freshwater eel

Health and diseases

Freshwater eels are “naked” in that they don’t have scales. That can leave them vulnerable to attack by certain parasitic infections, such as White Spot disease (Ich), as well as fungal and bacterial conditions, such as gill rot and branchio-nephritis.

Eels can also develop a condition called cauliflower disease that manifests as tumors appearing on the lower and upper jaw.

The best way to prevent disease is by keeping your tank water scrupulously clean and within the preferred parameters of each species.


The breeding habits of most species of freshwater eels are not well-known, and the fish are not currently bred in captivity.

One reason for that is that the eels in the Anguilidae family that can be kept in a home tank, the American eel, and the European eel live in a freshwater environment but return to the sea to spawn. For example, the American eel is known to be born in the Sargasso Sea off Bermuda to spawn, returning as adults to spawn and die.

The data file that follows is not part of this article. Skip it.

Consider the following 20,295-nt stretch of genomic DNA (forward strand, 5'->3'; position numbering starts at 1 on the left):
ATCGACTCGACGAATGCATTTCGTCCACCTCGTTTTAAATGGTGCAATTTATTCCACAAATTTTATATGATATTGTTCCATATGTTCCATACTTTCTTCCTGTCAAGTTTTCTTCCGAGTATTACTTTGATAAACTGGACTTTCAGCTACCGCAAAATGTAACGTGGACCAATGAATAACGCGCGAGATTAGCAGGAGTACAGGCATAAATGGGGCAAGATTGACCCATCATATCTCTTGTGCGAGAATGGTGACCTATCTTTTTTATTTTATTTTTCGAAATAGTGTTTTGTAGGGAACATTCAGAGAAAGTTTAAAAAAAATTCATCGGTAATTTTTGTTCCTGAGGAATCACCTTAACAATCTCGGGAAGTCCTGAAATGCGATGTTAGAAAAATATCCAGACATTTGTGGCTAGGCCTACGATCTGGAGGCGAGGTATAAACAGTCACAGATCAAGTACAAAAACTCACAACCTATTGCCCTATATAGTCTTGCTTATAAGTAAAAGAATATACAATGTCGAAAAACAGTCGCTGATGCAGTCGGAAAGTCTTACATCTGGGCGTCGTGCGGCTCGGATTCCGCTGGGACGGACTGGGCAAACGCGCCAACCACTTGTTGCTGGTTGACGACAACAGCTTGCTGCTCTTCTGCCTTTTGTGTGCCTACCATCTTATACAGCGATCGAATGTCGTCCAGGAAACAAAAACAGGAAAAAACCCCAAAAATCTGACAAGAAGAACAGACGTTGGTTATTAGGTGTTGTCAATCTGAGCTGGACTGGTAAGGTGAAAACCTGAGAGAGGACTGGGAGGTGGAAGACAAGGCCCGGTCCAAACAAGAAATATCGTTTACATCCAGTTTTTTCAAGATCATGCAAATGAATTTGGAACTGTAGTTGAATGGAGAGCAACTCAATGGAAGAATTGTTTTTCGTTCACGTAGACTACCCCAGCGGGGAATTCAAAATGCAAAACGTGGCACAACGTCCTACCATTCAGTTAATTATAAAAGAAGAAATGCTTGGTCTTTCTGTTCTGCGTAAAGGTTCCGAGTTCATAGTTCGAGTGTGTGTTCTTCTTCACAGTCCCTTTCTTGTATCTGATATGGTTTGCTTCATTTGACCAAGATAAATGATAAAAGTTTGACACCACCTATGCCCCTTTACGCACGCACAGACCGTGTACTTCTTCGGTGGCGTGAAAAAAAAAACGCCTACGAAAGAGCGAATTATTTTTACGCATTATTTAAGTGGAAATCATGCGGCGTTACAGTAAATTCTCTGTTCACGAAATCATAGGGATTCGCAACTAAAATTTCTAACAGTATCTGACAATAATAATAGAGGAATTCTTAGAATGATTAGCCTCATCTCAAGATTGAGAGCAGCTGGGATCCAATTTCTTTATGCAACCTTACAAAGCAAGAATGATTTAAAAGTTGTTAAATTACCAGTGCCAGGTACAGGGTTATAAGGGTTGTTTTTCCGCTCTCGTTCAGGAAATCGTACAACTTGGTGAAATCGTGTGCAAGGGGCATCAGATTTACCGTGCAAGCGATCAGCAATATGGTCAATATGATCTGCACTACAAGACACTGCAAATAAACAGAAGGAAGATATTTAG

Although you can find some specimens of the more common species of freshwater eel for sale in fish stores, you will probably need to order examples of the more uncommon ones from online dealers.

Prices for freshwater eels depend on the species and the size of the specimen, varying from $12 right up to $300.

In summary

Freshwater eels can be found in many different countries and climates right around the world, some of which are suitable for life in the home aquarium.

You will need a big tank of at least 30 gallons to keep most eel species, and research is necessary before making your purchase. Most eels are best kept as a single specimen in a tank with other large fish or alone.